In a residential high-rise building composed entirely of three-story, ten-bedroom townhome units, the Macro-Towns concept encourages a social household community amongst urban adults while maintaining manageable rents by minimizing the rented square footage per resident.


The Rise of Roommates

According to a study by Zillow, American adults of all ages are increasingly choosing to live with roommates as rent increases continue to outpace income growth in almost every American city. Approximately 32 percent of American adults currently live with at least one roommate, and the percentage is even higher in America’s densest cities where rents are the most expensive. While it is commonly suggested for renters to spend no more than 30 percent of their income on rent, in cities like San Francisco, the majority of renters are spending 40 percent or more of their income on median rent payments. Rents reaching such a high percentage of an individual’s income creates a rent burden that many urban adults (particularly students, young professionals, and retired Boomers) are alleviating by moving in together and sharing expenses.

Urban housing options for groups of adults are limited. Most urban units consist of stacked flat units in multi-story buildings, each unit offering one, two, or three bedrooms, and are designed to house adult singles or couples. As more and more urban dwellers chose to live with roommates in dense metro areas, there is a greater need for efficient, well-designed communal housing options.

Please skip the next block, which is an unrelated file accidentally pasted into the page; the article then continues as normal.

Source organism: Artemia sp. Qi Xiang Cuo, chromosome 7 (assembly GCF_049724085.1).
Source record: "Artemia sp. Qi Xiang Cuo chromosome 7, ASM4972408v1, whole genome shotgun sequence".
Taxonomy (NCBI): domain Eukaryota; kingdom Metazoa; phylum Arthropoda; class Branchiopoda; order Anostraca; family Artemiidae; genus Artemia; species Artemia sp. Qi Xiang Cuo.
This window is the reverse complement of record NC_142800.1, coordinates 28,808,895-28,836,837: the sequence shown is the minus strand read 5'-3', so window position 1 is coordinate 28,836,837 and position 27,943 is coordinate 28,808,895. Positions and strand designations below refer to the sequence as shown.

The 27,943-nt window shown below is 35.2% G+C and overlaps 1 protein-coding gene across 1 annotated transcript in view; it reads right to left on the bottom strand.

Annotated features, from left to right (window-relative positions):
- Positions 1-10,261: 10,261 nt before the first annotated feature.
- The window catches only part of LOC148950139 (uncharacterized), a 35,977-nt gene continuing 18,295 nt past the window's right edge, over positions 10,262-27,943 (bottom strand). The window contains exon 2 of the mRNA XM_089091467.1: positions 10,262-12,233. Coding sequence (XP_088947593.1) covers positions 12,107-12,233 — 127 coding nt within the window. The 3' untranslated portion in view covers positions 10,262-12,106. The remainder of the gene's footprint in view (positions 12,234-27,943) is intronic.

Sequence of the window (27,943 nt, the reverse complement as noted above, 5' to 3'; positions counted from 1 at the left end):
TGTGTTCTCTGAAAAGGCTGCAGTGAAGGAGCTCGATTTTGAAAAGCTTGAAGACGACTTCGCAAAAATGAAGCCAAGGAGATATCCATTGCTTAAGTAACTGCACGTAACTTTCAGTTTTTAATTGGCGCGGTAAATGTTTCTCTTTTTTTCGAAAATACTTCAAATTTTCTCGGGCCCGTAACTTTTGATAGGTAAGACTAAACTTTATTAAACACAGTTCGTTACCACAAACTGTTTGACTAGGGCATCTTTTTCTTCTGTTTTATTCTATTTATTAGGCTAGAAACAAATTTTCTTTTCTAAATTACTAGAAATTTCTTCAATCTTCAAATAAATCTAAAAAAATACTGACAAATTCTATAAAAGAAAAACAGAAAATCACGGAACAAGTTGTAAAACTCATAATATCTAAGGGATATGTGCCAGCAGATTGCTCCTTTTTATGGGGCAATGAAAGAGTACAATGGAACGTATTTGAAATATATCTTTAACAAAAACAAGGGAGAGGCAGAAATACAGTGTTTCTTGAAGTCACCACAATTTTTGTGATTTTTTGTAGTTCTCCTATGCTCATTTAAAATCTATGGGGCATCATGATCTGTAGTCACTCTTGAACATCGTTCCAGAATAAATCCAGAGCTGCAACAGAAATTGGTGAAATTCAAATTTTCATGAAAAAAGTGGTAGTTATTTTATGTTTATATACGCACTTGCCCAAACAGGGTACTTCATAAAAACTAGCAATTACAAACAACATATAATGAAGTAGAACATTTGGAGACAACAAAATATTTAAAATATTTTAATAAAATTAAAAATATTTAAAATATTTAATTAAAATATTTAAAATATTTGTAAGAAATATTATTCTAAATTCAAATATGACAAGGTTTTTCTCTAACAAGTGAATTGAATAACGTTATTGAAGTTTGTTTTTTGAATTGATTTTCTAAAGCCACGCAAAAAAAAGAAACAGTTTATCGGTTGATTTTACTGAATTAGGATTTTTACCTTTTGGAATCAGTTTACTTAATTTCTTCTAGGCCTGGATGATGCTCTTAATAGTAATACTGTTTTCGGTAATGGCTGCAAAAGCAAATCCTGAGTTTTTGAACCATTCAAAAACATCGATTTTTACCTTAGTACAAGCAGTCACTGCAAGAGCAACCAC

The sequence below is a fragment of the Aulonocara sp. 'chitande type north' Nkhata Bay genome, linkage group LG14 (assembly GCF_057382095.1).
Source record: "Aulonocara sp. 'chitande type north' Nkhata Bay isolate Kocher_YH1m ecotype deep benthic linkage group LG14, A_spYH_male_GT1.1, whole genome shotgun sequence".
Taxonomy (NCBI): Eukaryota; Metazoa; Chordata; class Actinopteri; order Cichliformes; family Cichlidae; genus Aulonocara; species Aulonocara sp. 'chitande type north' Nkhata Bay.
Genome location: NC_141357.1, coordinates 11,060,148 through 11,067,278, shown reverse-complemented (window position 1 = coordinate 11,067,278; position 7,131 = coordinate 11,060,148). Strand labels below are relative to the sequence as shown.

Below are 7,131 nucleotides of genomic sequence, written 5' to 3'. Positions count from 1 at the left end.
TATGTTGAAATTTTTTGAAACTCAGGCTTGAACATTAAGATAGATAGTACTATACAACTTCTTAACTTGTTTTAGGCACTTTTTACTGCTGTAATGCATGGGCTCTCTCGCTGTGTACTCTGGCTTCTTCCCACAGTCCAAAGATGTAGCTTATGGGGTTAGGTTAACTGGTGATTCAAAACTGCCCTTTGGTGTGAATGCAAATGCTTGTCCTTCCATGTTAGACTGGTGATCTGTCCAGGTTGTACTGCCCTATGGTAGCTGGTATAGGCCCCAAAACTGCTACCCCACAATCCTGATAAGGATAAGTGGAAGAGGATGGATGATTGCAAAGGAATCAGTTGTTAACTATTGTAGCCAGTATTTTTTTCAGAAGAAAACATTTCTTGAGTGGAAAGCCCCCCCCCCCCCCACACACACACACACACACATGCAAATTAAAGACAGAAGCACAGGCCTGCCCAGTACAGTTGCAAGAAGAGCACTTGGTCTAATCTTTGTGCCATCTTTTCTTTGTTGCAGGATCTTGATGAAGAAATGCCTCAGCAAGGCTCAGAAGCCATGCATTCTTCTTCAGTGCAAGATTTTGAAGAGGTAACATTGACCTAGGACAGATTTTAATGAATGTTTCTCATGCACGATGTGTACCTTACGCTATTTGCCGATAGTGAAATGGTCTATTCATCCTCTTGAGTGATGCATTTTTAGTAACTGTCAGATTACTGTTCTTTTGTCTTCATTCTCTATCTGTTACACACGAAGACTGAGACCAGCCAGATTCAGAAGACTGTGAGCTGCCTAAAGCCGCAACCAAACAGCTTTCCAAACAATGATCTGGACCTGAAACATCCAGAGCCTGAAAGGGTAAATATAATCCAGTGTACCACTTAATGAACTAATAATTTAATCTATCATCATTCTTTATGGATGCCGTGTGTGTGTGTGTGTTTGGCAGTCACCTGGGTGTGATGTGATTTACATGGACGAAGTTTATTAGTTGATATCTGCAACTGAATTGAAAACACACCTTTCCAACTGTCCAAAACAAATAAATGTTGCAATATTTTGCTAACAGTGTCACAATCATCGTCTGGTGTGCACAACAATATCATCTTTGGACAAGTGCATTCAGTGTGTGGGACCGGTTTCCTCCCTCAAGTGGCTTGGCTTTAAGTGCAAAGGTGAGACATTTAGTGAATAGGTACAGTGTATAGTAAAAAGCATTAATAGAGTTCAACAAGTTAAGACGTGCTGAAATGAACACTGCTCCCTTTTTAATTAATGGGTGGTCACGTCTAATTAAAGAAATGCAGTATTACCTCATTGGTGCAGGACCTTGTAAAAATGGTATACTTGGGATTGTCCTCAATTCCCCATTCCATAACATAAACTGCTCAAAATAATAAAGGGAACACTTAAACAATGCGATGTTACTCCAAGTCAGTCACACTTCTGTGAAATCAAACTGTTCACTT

KTGY’s R+D Studio explores efficient communal living and building efficiency in a residential high-rise building composed entirely of three-story, ten-bedroom townhome units. Each resident rents a private bedroom and adjoining bathroom (private or shared with one other roommate) and has full access to a generous kitchen, dining, and living area, shared with nine other roommates.

Entry levels are located at the mid-level of each town home, allowing elevators to stop only on every third floor of the high-rise tower, reducing elevator cost. The two skipped levels then recapture shared circulation space as residential unit space, raising the overall building efficiency.